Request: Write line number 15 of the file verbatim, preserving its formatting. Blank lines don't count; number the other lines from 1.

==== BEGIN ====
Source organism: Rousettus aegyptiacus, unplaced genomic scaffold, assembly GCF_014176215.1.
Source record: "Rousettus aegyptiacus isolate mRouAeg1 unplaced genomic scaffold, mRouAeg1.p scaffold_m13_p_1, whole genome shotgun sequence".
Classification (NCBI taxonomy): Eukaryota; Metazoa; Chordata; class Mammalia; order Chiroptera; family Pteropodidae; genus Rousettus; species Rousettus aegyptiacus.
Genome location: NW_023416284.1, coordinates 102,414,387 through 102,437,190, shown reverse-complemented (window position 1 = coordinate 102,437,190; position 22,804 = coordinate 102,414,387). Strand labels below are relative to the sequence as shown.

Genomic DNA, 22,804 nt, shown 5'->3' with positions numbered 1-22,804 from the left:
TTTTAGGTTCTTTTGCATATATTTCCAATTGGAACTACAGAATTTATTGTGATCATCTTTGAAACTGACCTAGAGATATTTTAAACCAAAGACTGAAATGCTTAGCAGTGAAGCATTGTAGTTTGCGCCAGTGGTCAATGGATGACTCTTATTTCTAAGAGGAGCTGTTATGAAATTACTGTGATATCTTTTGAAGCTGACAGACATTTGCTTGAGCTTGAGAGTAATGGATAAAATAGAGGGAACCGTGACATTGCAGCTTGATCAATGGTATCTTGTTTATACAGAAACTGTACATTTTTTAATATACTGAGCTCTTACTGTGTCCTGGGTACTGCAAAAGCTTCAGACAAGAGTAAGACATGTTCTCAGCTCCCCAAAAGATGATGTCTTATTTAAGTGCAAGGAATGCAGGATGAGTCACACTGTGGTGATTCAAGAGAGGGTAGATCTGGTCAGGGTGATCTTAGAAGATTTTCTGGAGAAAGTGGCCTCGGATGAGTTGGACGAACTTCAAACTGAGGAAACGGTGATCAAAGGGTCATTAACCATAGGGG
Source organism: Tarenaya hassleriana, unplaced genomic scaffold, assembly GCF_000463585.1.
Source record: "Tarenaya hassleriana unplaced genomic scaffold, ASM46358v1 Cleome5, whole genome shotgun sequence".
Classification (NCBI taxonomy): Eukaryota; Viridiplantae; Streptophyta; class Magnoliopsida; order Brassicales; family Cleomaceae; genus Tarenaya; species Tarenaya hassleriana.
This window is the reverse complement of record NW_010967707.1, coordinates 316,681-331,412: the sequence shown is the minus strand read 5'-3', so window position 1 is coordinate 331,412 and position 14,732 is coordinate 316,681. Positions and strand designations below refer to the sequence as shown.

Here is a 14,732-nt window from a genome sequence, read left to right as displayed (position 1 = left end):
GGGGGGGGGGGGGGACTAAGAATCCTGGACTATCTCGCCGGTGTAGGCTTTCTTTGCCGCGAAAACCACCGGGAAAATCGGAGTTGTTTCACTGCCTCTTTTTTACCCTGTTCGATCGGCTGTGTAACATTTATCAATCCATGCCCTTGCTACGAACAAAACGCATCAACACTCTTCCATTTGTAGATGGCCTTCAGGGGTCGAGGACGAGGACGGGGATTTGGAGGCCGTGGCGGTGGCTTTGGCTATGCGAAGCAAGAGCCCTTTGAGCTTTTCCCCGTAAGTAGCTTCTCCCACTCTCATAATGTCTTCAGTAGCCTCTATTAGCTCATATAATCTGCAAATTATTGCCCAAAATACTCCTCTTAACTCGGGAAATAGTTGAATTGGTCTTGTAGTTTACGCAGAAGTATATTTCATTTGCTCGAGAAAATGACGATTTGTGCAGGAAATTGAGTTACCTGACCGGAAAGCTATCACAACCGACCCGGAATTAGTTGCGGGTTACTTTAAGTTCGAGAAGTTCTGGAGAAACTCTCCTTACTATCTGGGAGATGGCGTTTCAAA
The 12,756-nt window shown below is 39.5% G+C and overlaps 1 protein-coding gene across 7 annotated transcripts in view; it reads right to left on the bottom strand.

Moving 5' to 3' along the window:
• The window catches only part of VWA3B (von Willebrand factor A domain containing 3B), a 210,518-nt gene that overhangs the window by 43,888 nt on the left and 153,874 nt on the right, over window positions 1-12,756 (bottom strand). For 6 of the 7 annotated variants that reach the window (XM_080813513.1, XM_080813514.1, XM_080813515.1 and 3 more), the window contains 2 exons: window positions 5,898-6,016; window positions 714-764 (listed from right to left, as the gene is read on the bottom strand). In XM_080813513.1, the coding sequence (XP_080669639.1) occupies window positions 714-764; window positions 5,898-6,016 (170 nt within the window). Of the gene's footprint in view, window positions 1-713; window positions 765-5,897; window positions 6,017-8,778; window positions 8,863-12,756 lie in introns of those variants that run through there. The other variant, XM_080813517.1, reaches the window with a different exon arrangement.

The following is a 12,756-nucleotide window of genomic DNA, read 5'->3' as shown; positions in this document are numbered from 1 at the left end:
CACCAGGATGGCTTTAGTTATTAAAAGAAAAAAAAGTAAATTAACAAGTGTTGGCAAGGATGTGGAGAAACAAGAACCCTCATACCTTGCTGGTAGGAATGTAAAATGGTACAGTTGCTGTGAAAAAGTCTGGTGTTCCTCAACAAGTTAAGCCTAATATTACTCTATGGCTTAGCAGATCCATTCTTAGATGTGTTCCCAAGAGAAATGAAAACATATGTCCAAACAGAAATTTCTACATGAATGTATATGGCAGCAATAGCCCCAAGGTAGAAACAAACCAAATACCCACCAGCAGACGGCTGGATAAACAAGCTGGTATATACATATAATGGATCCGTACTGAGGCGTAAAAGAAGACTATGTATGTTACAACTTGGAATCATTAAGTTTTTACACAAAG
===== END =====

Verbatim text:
• The window catches only part of VWA3B (von Willebrand factor A domain containing 3B), a 210,518-nt gene that overhangs the window by 43,888 nt on the left and 153,874 nt on the right, over window positions 1-12,756 (bottom strand). For 6 of the 7 annotated variants that reach the window (XM_080813513.1, XM_080813514.1, XM_080813515.1 and 3 more), the window contains 2 exons: window positions 5,898-6,016; window positions 714-764 (listed from right to left, as the gene is read on the bottom strand). In XM_080813513.1, the coding sequence (XP_080669639.1) occupies window positions 714-764; window positions 5,898-6,016 (170 nt within the window). Of the gene's footprint in view, window positions 1-713; window positions 765-5,897; window positions 6,017-8,778; window positions 8,863-12,756 lie in introns of those variants that run through there. The other variant, XM_080813517.1, reaches the window with a different exon arrangement.